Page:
Distilling some of his findings from extensive research conducted at the University of Chicago’s Project on Security and Terrorism, Robert Pape writes:
For nearly a decade, Americans have been waging a long war against terrorism without much serious public debate about what is truly motivating terrorists to kill them. In the immediate aftermath of the 9/11 attacks, this was perfectly explicable — the need to destroy al Qaeda’s camps in Afghanistan was too urgent to await sober analyses of root causes.
But, the absence of public debate did not stop the great need to know or, perhaps better to say, to “understand” the events of that terrible day. In the years before 9/11, few Americans gave much thought to what drives terrorism — a subject long relegated to the fringes of the media, government, and universities. And few were willing to wait for new studies, the collection of facts, and the dispassionate assessment of alternative causes. Terrorism produces fear and anger, and these emotions are not patient.
A simple narrative was readily available, and a powerful conventional wisdom began to exert its grip. Because the 9/11 hijackers were all Muslims, it was easy to presume that Islamic fundamentalism was the central motivating force driving the 19 hijackers to kill themselves in order to kill Americans. Within weeks after the 9/11 attacks, surveys of American attitudes show that this presumption was fast congealing into a hard reality in the public mind. Americans immediately wondered, “Why do they hate us?” and almost as immediately came to the conclusion that it was because of “who we are, not what we do.” As President George W. Bush said in his first address to Congress after the 9/11 attacks: “They hate our freedoms: our freedom of religion, our freedom of speech, our freedom to vote and assemble and disagree with each other.”
Thus was unleashed the “war on terror.”
The narrative of Islamic fundamentalism did more than explain why America was attacked and encourage war against Iraq. It also pointed toward a simple, grand solution. If Islamic fundamentalism was driving the threat and if its roots grew from the culture of the Arab world, then America had a clear mission: To transform Arab societies — with Western political institutions and social norms as the ultimate antidote to the virus of Islamic extremism.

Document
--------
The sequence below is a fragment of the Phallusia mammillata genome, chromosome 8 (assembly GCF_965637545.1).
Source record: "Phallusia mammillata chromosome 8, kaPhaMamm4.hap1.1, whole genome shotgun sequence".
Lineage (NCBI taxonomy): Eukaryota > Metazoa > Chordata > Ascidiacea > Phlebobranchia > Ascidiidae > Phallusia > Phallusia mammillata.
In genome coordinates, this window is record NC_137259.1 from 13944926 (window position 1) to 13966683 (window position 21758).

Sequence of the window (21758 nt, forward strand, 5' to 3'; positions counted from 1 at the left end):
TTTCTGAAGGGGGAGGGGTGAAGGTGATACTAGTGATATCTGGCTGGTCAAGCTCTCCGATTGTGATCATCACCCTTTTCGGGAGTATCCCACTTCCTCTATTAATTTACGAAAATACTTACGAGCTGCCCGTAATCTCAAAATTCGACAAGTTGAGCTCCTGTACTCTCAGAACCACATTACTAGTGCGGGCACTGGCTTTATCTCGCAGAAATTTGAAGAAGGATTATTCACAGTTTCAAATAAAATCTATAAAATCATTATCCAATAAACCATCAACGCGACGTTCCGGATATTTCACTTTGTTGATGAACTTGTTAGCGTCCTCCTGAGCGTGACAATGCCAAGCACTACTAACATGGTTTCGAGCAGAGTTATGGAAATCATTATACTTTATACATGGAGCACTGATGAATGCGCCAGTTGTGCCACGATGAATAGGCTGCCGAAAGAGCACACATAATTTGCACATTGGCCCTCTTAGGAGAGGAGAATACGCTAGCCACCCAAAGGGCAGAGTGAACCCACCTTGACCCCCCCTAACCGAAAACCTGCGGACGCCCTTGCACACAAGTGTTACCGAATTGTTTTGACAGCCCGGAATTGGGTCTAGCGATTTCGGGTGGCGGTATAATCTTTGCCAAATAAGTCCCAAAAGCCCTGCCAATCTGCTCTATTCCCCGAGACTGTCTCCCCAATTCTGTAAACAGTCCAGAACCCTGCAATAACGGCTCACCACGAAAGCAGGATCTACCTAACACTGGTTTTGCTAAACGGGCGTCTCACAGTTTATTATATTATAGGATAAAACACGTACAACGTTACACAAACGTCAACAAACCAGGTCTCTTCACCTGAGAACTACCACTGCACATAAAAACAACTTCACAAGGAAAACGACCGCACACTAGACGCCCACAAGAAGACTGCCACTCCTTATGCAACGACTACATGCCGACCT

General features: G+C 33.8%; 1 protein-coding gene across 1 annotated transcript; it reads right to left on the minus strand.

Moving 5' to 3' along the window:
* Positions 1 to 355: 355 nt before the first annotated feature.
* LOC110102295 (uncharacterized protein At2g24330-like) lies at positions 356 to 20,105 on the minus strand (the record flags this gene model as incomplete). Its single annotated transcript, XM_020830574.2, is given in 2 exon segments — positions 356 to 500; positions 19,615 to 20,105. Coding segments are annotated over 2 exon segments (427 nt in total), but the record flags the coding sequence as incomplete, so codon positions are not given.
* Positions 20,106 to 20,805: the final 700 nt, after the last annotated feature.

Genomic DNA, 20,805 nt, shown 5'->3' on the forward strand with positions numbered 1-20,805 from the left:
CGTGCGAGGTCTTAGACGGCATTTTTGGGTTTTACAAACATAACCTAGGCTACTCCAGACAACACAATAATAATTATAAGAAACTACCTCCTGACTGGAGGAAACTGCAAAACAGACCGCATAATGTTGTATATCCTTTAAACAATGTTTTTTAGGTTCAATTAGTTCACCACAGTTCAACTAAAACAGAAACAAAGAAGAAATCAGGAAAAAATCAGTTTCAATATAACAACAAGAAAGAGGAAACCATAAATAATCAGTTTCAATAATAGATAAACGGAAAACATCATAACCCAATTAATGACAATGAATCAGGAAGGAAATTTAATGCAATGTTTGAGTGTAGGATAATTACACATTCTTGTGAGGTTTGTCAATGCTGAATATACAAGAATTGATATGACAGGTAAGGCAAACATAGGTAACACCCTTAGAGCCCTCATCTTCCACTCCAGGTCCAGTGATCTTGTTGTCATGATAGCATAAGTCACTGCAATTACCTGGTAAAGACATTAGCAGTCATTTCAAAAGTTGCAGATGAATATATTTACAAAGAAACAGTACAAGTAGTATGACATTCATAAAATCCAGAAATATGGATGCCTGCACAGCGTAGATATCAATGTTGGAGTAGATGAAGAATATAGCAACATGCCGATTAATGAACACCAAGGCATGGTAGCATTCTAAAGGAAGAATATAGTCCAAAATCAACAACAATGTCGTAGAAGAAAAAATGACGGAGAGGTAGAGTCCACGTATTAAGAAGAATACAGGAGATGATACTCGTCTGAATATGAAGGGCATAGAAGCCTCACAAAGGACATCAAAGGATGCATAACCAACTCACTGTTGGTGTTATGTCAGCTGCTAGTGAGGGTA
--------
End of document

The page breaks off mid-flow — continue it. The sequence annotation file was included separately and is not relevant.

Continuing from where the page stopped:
This narrative had a powerful effect on support for the invasion of Iraq. Opinion polls show that for years before the invasion, more than 90 percent of the U.S. public believed that Saddam Hussein was harboring weapons of mass destruction (WMD). But this belief alone was not enough to push significant numbers to support war.
What really changed after 9/11 was the fear that anti-American Muslims desperately wanted to kill Americans and so any risk that such extremists would get weapons of mass destruction suddenly seemed too great. Although few Americans feared Islam before 9/11, by the spring of 2003, a near majority — 49 percent — strongly perceived that half or more of the world’s 1.4 billion Muslims were deeply anti-American, and a similar fraction also believed that Islam itself promoted violence.
The narrative — “it’s not what we do but who we are” — that Americans swallowed after 9/11, came ready-made. It is the narrative that provides the bedrock of Zionism by characterizing opposition to Israel’s creation and expansion as being an expression of anti-Semitism rather than a reaction to colonialism and dispossession.
Palestinians don’t attack Jews because their homes are being destroyed and their land is being taken away; Palestinians attack Jews because Palestinians hate Jews.
Al Qaeda didn’t attack Americans because American governments for many decades have propped up oppressive regimes across the Middle East and supported Zionism; al Qaeda attacked America because al Qaeda hates Americans.
In both Zionism and the war on terrorism, the refusal to deal with political injustice expresses itself through an ideological fixation on security and military solutions.
As Ariel Sharon focused on “dismantling the terrorist infrastructure” in Gaza and the West Bank, George Bush pursued a parallel course across the whole region. Americans and Israelis united in the belief that they were all innocent targets of the same implacable enemy: Islamic extremism.
Our war on terrorism was simply an extension of Israel’s war on terrorism — simply on a much larger scale. Naturally, we would borrow most of Israel’s techniques for tackling “the terrorists” — targeted killing, torture, extrajudicial detention, remote warfare and so forth.
And the underlying imperative was identical: that our righteous victimhood could not be questioned, our innocence was unassailable. Indeed it was our virtue that made us targets for attack.
If we were successful in dismantling the terrorist infrastructure or draining the swamp in which evil festered, we would save the world. We would engage in war without choice, knowing that we did so in the name of peace.
No wonder that on September 11, Benjamin Netanyahu was unable to contain his satisfaction about the way the attacks would help solidify the bond between Americans and Israelis. “It’s very good,” he said and then, quickly realizing his candor might not be well-received, added: “Well, not very good, but it will generate immediate sympathy.” The attack would “strengthen the bond between our two peoples, because we’ve experienced terror over so many decades, but the United States has now experienced a massive hemorrhaging of terror.”
Lies breed unconsciousness because they deprive intelligence of the invigorating effect of experience, thus, as we near the end of a decade of a war on terrorism we now inquire even less as shock has been given way to indifference.